The library will be broken into bookshelves, each one published in the next few days:

Education bookshelf

These are all the books that have impacted my thinking about education for better or worse since I started teaching. I include the year I read it and titles in bold mean that I would currently recommend it. If I have written a review of it this will be linked.

I include all the books about teaching that I have read, firstly as a record of my own CPD and secondly because of even those books that contain arguments and ideas that I now disagree with, I recognise that my thinking about education is still fluid, open to change and these books will still have provided me with some basis for my own reflection and development.

The biologist’s bookshelf

One of the first things that I did when I started this blog was to publish the bio reading list, basically a list of books that I considered useful for biology teachers and their students to read. That post is a little tired now, so I update it to the biologist’s bookshelf and include all the books that I have read since it was published.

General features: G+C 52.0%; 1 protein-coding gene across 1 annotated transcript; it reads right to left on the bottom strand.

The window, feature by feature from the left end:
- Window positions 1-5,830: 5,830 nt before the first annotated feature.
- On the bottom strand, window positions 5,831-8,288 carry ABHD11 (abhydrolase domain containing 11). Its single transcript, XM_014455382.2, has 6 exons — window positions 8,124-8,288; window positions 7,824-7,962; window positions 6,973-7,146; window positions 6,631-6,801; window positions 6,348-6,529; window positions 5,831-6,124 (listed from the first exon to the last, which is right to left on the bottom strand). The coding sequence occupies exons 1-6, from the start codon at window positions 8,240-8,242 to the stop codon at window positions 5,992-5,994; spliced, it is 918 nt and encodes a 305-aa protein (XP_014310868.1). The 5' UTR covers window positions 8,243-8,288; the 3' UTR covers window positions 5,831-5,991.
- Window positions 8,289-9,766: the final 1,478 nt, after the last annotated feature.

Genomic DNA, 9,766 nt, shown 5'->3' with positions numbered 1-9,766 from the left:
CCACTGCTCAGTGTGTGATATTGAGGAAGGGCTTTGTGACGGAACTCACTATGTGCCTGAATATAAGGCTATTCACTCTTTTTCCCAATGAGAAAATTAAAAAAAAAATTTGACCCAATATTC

The guidance bookshelf

Useful books that I use for university guidance.

Fiction bookshelf

Simply a list of all the other books I have read recently that has nothing to do with education or biology. Quite often, especially during term time, I just find I need an escape from thinking about learning and teaching. Horror and Sci-Fi/Fantasy is where I tend to go. Now that I am moving to China, I have parted company with many of my books and so want to keep a record of them here.

My reads by year

A list of the all the books I have read each year.

Review: What if everything you knew about education was wrong?

This Easter holidays I read David Didau’s 350+ page compendium.

Basically, this book is an essential must read for any teacher. It is detailed and covers quite the range of ideas relating to classroom practice. On top of that, it is very well written, with clear and accessible language.

It is broken into four parts.